Usually crew week offers the opportunity to partner with the park service trail crews on big projects that are too big for either outfit alone.  This year everybody was everywhere all the time.

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We started with the great blowdown hunt.  While the remainder of the group took on some dirt work, Wayne Limberg and I searched for a tree tangle reported by a hiker on the Shenandoah Hikers Facebook page.  Shall we say it wasn’t where it was alleged to be…

On net we hiked about four miles on our search.  We found it about 200 yards from a trailhead parking lot.  It would have been a cinch if we had started three miles south of the initial reported position.

We managed to chew a lot of wood into sawdust, huge piles of it. 

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In the end, the old guys were bushed.

The next day we rehabbed the AT from trailhead parking south to the Byrd’s Nest 4 connector trail.

My last day was best.  A tree on the AT about 200 yards south of Compton Gap parking became a leaner last year and ended up in a near vertical posture.  This was too dangerous for volunteers to cut.  After consultation we and the park crew agreed that it should be pulled down.  This is how it happened.

Rigging the tree.

Dave Jenkins has a new toy.  It’s a motorized winch.  Beats a grip hoist any day.  But, sometimes things don’t exactly go according to plan.

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Ready to go.

Oh oh!  Nothing is happening.

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Ain’t technology great!  What else.  Check You Tube to find out what you did wrong.

Turns out the rope wasn’t wrapped quite the right way around the capstan.  A couple of twists made all the difference.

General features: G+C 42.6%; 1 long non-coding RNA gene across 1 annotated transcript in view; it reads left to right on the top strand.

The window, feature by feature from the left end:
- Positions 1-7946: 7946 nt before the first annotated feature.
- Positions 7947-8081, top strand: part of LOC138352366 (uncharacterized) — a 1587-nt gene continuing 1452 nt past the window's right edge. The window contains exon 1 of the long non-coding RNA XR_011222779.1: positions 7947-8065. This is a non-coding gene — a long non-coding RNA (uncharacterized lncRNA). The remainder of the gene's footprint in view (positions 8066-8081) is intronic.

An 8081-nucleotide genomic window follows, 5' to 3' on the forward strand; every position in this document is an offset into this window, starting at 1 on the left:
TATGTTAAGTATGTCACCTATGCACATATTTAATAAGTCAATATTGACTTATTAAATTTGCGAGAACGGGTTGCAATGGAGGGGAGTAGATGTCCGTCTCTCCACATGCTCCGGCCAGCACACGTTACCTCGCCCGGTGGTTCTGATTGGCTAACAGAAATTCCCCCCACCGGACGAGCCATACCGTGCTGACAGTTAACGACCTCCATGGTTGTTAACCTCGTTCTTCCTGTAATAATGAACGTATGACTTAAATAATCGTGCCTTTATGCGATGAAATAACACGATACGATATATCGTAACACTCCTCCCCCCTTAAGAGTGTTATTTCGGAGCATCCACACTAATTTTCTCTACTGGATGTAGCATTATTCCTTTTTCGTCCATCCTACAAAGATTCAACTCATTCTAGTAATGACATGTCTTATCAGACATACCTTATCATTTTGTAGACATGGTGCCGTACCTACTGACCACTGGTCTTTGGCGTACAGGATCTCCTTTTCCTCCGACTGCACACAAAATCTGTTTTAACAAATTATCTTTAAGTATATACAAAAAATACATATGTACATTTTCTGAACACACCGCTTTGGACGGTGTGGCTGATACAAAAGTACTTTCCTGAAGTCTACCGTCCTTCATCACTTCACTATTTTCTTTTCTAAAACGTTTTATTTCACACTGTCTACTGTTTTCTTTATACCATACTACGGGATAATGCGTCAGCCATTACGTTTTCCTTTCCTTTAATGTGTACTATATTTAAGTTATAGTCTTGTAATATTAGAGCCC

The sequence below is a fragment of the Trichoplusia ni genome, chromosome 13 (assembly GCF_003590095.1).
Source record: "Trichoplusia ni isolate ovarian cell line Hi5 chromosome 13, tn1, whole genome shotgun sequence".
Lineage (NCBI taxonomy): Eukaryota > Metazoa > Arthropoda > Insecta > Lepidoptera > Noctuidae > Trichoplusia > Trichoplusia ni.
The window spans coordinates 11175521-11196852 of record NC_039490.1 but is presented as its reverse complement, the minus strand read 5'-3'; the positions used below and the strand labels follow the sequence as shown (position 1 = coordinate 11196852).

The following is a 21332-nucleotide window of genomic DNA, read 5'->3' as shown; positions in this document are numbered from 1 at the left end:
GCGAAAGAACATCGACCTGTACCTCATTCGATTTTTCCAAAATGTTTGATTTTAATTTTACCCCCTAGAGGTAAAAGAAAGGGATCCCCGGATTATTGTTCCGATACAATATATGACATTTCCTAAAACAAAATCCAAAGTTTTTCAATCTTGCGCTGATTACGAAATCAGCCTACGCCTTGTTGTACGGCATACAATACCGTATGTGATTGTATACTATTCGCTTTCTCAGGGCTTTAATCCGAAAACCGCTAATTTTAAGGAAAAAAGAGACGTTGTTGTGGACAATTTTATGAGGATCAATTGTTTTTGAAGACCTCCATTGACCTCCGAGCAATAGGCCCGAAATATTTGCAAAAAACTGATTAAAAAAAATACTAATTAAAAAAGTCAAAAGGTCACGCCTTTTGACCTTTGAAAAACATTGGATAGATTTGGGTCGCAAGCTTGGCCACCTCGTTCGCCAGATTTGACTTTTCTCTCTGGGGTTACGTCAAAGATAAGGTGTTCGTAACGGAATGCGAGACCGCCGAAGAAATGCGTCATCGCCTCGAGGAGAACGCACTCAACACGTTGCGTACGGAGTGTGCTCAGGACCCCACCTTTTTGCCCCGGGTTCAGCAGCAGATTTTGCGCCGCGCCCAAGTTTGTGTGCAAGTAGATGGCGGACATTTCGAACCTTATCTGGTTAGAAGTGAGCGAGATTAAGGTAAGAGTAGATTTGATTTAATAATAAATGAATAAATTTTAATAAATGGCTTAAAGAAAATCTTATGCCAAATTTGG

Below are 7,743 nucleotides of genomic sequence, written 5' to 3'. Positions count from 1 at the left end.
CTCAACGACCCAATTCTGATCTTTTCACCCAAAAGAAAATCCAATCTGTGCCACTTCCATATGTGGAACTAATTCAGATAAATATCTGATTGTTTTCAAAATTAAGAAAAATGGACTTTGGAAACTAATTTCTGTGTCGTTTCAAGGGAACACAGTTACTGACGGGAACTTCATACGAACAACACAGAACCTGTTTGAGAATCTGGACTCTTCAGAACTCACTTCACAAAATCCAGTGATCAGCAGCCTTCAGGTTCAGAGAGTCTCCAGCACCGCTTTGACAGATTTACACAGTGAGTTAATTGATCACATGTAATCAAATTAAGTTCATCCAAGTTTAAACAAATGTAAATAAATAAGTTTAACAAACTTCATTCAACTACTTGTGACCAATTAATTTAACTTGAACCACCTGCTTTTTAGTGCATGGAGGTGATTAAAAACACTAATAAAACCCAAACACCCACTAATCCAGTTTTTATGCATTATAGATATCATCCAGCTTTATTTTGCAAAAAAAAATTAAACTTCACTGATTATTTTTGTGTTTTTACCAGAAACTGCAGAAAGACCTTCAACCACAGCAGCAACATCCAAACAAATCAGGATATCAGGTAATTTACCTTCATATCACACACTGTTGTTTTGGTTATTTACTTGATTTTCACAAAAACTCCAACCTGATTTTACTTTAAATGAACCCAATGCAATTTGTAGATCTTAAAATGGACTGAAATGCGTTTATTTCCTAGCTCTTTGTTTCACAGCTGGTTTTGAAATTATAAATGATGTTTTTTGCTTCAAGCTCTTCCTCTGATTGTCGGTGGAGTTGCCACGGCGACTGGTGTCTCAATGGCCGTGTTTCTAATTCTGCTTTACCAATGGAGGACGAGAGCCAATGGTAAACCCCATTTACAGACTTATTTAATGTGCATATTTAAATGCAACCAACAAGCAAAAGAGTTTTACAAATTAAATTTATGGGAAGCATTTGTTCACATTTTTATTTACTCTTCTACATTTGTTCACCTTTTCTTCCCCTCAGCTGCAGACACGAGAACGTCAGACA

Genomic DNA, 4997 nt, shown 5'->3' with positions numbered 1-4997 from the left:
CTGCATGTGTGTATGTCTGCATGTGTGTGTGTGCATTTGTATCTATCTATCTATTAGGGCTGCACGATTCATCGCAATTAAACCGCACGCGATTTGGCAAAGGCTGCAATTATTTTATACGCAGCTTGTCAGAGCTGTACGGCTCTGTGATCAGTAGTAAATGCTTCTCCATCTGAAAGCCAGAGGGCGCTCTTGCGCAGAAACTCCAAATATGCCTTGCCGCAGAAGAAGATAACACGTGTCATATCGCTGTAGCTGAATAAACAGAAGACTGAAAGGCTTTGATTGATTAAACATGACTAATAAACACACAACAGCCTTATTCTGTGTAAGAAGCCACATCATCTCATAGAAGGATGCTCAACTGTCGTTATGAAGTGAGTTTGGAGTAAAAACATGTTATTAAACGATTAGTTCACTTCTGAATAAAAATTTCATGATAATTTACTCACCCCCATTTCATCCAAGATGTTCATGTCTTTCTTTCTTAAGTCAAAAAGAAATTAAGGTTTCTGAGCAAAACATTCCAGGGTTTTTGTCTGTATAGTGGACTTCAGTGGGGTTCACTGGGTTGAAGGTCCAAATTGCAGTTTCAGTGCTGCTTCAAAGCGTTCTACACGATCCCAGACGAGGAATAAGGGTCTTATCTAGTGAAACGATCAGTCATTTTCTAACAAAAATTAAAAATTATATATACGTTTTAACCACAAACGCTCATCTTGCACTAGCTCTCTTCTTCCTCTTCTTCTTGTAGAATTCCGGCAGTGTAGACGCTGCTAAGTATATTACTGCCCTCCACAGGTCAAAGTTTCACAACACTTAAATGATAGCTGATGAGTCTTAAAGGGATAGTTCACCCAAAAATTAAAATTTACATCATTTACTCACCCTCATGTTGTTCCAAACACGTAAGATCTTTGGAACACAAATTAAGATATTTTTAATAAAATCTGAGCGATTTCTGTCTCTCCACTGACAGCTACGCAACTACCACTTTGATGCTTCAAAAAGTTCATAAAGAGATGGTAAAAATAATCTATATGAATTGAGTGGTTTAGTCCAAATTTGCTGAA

But wait.  There’s more.

The tree had dug itself in.  Nothing a pick mattock could not tackle.

On the way.

One more time.

Boom!

All that for 50 seconds of sawing.

Job done.

Sisu

It’s all about the food

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Blackburn Trail Center, Round Hill, VA, July 21 – 22, 2022 — Ridgerunners travel on their stomachs just like armies do.  We gathered at Blackburn earlier this week for the second time this season to prove the point.

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The spacious kitchen with its tandem sinks and dishwashers naturally draws crowds, especially at dinner time.  Wendy Willis, one of our split season Michaux State Forest ridgerunners, is more famous in one of her other lives.  She owns a Mexican restaurant in Winchester, Va called Sexi-Mexi. Click here: https://burritobar.sexi-mexi.com/

This year she’s been feeding us at Blackburn to the point that her scrumptious cooking has become the raison d’etre for showing up.  Rest assured, no one is late.

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As we stood at rapt attention, Julia Child would have approved of how Wendy coached us through the tostada bar she conjured from a magic cooler full of delectable ingredients.  The mob gathered salivating, ready to pounce.  The secret red poblano sauce was worth holding hostage.  Trust me, we took no prisoners.

As ridgerunners are apt to do, we talked long into the night on Blackburn’s enticing wrap-around porch brightened by the moon and a string of low wattage bulbs.

It ain’t over yet.  It was bright-and-early o’clock, but my eyes were glued shut tightly as I snoozed away.  The sound of sizzling veggies in an iron skillet popped my eyes open.  It was fritatta’s under construction. I sprinted for the coffee pot. Count me in!  Afterwards I could hardly stand up from the breakfast table.  Yum!!!

So far it’s been an fantastic year.  The hiker class of 2022 is awesome, the ridgerunners outstanding and the calendar pages turning too rapidly on what will be my final season in this role.

While the fritattas were in the oven, John Cram repaired/modified my poorly designed Zpacks ultralight pack.  In another life, John is a sailor and sail maker.  His expertise and magic sewing machine did the trick.

Stay tuned.  It ain’t over yet.

Sisu

It was all about firewood

Sara learned to split firewood.

Shenandoah National Park, July 16 – 17, 2022 — Some Hoodlums work weekends are more fun than others.  This one was a blast.

On Saturday we cut firewood for our annual trail maintenance workshop and for use at Indian Run maintenance hut where the Hoodlumns and north district trail maintainers stay when they are going to be out for more than one day.  On Sunday Caroline and I weeded our AT section.